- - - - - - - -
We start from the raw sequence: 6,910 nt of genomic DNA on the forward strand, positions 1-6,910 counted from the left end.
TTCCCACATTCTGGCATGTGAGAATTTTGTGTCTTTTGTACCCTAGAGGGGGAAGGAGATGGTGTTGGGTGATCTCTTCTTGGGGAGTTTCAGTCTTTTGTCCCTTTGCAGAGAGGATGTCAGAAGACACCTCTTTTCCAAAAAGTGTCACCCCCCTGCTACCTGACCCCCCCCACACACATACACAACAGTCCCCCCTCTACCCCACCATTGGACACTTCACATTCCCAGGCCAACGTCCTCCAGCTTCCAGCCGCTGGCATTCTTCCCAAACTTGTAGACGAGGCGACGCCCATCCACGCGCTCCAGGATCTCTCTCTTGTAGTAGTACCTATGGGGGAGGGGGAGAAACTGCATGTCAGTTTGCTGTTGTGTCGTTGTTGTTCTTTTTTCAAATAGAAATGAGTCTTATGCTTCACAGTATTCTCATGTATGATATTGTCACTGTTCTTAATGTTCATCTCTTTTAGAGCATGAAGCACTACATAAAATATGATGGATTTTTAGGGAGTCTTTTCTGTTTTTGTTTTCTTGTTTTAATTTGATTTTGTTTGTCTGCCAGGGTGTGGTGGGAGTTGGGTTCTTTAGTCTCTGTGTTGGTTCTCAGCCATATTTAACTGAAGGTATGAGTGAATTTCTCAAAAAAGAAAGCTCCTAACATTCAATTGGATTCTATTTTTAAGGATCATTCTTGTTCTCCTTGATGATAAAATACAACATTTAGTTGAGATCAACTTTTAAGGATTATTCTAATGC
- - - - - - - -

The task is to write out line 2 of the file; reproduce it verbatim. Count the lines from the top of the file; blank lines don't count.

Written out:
TTCCCACATTCTGGCATGTGAGAATTTTGTGTCTTTTGTACCCTAGAGGGGGAAGGAGATGGTGTTGGGTGATCTCTTCTTGGGGAGTTTCAGTCTTTTGTCCCTTTGCAGAGAGGATGTCAGAAGACACCTCTTTTCCAAAAAGTGTCACCCCCCTGCTACCTGACCCCCCCCACACACATACACAACAGTCCCCCCTCTACCCCACCATTGGACACTTCACATTCCCAGGCCAACGTCCTCCAGCTTCCAGCCGCTGGCATTCTTCCCAAACTTGTAGACGAGGCGACGCCCATCCACGCGCTCCAGGATCTCTCTCTTGTAGTAGTACCTATGGGGGAGGGGGAGAAACTGCATGTCAGTTTGCTGTTGTGTCGTTGTTGTTCTTTTTTCAAATAGAAATGAGTCTTATGCTTCACAGTATTCTCATGTATGATATTGTCACTGTTCTTAATGTTCATCTCTTTTAGAGCATGAAGCACTACATAAAATATGATGGATTTTTAGGGAGTCTTTTCTGTTTTTGTTTTCTTGTTTTAATTTGATTTTGTTTGTCTGCCAGGGTGTGGTGGGAGTTGGGTTCTTTAGTCTCTGTGTTGGTTCTCAGCCATATTTAACTGAAGGTATGAGTGAATTTCTCAAAAAAGAAAGCTCCTAACATTCAATTGGATTCTATTTTTAAGGATCATTCTTGTTCTCCTTGATGATAAAATACAACATTTAGTTGAGATCAACTTTTAAGGATTATTCTAATGC